It was one of those “serving” kind of weekends. On Friday night I served at the Seniors and Singles Dinner. Some good folks, both women and men, take it upon themselves every other month or so to organize an amazing dinner for the seniors and singles of our church. For only $10.00, they get mashed potatoes and gravy, meatballs, ham, baked beans, corn, green beans, applesauce, an assortment of rolls and breads, cauliflower and carrot casserole, seven-layer salad, cheesecake with raspberries, lemon squares and diabetic Mississippi mudpie. Not a word of a lie. All that, and seconds, for $10.00. Volunteers like me show up to serve and to help clean up. After dinner, the seniors play shuffleboard or cards or just sit and talk.
I served alongside my catechism student, Hannah, and her sister, Mackenzie, who was in my catechism class two years ago, and their mom, Tracy, who was my student in Grade 7 and Grade 8 at John Knox, and their grandma, Gertie. And NO, I’m not old enough to have taught her… :-). I chatted with fellow-gardeners Anita and Theresa as we cleaned up all the dishes, separating the “good” silverware from the ordinary silverware and putting all the dishes away. I snapped some photos for the next DVD I make about our church family.
Today I had to serve as an usher at church. That’s one of my new volunteer jobs, but it’s darn easy – just smile and hand out bulletins. The only hard part about that job is getting myself out the door in time. I had my camera with me again so I could take some shots of our guest bell ringers from Christ Church Anglican. These mature women in their bright red blouses were simply beautiful to me. Their black gloved hands rose and fell gracefully as they played their bells. I was amazed by the hushed hum they coaxed from the bells as they waved wooden wands around them.
It was my turn to teach Sunday school today to my special needs student. I asked him if he wanted me to pray for anything special. He said, “No, everybody’s good,” so we thanked the Lord that everyone in his family is good and we prayed for our church family upstairs, too. The story today was about the ten lepers, all of whom said, “Please, Jesus, heal me,” but only one of whom returned to say “Thank you.” He was delighted with the story because it included the sign language for “please” and “thank you,” and he knew those signs. We completed our Sunday school papers and then played Pop-a-matic Trouble. We were getting lots of sixes, so we raced through the game. Today I won. Usually I don’t. We read a rhyming book about Zaccheus and then the considerate custodian brought him a cup of juice and then we were done.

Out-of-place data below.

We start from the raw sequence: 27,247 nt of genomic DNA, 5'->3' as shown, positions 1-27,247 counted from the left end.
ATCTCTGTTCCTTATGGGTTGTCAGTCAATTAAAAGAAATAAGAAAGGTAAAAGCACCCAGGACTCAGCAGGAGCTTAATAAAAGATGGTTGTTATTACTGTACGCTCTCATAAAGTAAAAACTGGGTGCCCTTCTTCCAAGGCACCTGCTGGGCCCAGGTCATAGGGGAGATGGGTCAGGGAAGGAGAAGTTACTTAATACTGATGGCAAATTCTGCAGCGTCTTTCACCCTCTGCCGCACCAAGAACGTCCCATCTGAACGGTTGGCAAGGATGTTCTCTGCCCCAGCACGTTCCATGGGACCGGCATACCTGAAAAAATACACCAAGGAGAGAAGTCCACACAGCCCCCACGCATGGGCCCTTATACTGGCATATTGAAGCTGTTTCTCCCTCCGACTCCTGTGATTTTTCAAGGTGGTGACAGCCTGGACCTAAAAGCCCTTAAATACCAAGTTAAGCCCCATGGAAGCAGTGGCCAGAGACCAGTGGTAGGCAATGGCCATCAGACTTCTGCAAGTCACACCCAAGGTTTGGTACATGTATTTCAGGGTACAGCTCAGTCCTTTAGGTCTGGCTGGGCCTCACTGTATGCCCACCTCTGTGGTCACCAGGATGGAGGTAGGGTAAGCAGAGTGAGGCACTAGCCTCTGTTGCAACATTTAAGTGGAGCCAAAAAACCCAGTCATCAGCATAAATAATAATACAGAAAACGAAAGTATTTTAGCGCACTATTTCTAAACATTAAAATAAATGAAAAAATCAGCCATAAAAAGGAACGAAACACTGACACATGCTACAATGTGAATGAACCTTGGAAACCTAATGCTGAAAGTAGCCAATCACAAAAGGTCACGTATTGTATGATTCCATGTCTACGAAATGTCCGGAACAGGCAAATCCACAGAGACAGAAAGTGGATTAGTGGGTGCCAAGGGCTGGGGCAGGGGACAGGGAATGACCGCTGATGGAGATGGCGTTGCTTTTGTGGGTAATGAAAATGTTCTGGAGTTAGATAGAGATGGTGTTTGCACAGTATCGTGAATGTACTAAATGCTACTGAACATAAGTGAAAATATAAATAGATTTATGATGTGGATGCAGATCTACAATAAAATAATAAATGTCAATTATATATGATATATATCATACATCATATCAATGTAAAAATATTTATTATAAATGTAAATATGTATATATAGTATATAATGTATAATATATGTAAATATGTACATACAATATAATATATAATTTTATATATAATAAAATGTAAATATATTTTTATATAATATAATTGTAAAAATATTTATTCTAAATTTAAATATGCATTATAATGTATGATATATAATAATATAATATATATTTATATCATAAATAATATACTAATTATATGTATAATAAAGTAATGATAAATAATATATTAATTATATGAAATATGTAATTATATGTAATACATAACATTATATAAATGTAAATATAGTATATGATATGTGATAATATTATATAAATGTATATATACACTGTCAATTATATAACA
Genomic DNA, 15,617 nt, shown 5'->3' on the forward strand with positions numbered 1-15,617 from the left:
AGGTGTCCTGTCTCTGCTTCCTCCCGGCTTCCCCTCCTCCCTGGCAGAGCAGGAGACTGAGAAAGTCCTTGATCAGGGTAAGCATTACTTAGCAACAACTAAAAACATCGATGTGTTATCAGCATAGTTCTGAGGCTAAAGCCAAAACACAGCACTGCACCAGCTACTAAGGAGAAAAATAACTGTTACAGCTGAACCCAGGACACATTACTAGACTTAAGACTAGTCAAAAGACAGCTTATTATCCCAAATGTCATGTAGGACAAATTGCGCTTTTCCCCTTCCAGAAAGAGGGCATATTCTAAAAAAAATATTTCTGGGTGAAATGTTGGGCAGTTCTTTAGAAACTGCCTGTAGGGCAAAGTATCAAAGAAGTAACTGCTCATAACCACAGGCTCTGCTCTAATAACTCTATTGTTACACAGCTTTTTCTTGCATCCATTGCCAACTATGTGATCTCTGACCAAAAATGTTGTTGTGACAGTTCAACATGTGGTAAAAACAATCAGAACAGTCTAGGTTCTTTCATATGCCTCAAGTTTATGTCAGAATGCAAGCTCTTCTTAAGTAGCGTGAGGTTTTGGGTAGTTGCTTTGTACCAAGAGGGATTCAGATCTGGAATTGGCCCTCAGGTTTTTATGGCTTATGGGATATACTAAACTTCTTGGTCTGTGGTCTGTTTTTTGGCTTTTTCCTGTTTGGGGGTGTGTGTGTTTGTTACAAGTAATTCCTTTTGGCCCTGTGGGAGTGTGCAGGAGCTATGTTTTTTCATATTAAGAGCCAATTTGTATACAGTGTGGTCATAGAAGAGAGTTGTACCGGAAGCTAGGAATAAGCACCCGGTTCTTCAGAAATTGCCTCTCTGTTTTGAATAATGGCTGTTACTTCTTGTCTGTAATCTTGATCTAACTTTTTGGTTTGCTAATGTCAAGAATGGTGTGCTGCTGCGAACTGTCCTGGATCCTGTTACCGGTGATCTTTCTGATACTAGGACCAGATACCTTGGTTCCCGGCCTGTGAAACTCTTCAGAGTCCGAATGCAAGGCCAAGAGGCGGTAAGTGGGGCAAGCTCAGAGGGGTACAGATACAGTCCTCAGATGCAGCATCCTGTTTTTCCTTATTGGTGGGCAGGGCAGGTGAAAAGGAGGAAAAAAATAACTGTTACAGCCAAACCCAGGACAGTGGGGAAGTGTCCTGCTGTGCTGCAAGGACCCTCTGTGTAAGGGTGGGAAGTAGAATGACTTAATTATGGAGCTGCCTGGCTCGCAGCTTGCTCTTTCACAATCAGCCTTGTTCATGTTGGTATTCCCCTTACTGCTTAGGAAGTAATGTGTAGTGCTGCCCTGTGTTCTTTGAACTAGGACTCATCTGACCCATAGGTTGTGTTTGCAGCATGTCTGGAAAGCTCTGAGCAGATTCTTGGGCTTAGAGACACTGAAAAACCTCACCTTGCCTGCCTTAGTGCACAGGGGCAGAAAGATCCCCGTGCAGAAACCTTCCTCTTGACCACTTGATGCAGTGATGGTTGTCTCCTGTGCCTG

I had nursery duty in the afternoon service. There were only two children, a brother and sister, both cute as a button, and they both cried when their mom left. In no time, I had the little girl sharing a book with me and the little guy arranging farm animals in a barn. He laughed when I tried to put an elephant in the barn. “That doesn’t belong,” he told me. We read a lot of books. I read two different versions of “The Wheels on the Bus,” singing the song both times. I wasn’t even embarrassed that my teenaged assistant was there listening. He’s heard me sing many times anyway because he was my student back in Grade 5.
We chatted a bit. He told me how school was going, about his summer job roofing with his dad, and what he hopes to do when he’s done high school. He wants to be a math teacher, so we talked about teaching for a bit. I told him it was an awesome career and he’d be good at it. He brought me up-to-date on his brothers and sister and told me about his Doberman.
So, a busy weekend. Psalm 1:6 tells us that the Lord watches over the way of the righteous. Heaven knows I’m far from righteous. I know some of my own sins and failures all too well. The Lord knows them all. But a weekend like this brings me hope. My sinful self is there, counted, among God’s righteous people. I’m doing my best to be a blessing to them and they are, in turn, blessing me. God is watching over us all. I find hope in that.